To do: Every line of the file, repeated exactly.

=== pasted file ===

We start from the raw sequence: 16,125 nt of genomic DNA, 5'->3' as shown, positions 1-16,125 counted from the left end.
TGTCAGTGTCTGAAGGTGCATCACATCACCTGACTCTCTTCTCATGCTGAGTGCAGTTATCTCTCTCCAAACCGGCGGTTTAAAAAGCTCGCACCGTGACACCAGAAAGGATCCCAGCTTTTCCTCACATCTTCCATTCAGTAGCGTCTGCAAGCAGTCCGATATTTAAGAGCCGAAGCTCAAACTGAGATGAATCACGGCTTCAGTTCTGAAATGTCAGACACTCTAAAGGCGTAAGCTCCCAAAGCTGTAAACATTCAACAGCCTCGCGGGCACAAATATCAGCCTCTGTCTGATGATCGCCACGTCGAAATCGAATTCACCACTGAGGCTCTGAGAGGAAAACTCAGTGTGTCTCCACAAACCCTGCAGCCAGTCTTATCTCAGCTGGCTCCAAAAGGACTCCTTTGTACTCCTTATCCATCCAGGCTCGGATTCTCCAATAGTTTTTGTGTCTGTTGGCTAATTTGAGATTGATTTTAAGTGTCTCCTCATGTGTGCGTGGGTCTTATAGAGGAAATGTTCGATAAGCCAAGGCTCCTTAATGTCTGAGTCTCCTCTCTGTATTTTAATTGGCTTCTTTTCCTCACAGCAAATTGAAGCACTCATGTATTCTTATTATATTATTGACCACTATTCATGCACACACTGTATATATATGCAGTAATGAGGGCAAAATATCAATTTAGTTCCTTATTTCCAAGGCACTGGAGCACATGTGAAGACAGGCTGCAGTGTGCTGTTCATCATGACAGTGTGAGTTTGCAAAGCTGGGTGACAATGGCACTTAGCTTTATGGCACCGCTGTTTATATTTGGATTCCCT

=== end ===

We start from the raw sequence: 16,125 nt of genomic DNA, 5'->3' as shown, positions 1-16,125 counted from the left end.
TGTCAGTGTCTGAAGGTGCATCACATCACCTGACTCTCTTCTCATGCTGAGTGCAGTTATCTCTCTCCAAACCGGCGGTTTAAAAAGCTCGCACCGTGACACCAGAAAGGATCCCAGCTTTTCCTCACATCTTCCATTCAGTAGCGTCTGCAAGCAGTCCGATATTTAAGAGCCGAAGCTCAAACTGAGATGAATCACGGCTTCAGTTCTGAAATGTCAGACACTCTAAAGGCGTAAGCTCCCAAAGCTGTAAACATTCAACAGCCTCGCGGGCACAAATATCAGCCTCTGTCTGATGATCGCCACGTCGAAATCGAATTCACCACTGAGGCTCTGAGAGGAAAACTCAGTGTGTCTCCACAAACCCTGCAGCCAGTCTTATCTCAGCTGGCTCCAAAAGGACTCCTTTGTACTCCTTATCCATCCAGGCTCGGATTCTCCAATAGTTTTTGTGTCTGTTGGCTAATTTGAGATTGATTTTAAGTGTCTCCTCATGTGTGCGTGGGTCTTATAGAGGAAATGTTCGATAAGCCAAGGCTCCTTAATGTCTGAGTCTCCTCTCTGTATTTTAATTGGCTTCTTTTCCTCACAGCAAATTGAAGCACTCATGTATTCTTATTATATTATTGACCACTATTCATGCACACACTGTATATATATGCAGTAATGAGGGCAAAATATCAATTTAGTTCCTTATTTCCAAGGCACTGGAGCACATGTGAAGACAGGCTGCAGTGTGCTGTTCATCATGACAGTGTGAGTTTGCAAAGCTGGGTGACAATGGCACTTAGCTTTATGGCACCGCTGTTTATATTTGGATTCCCT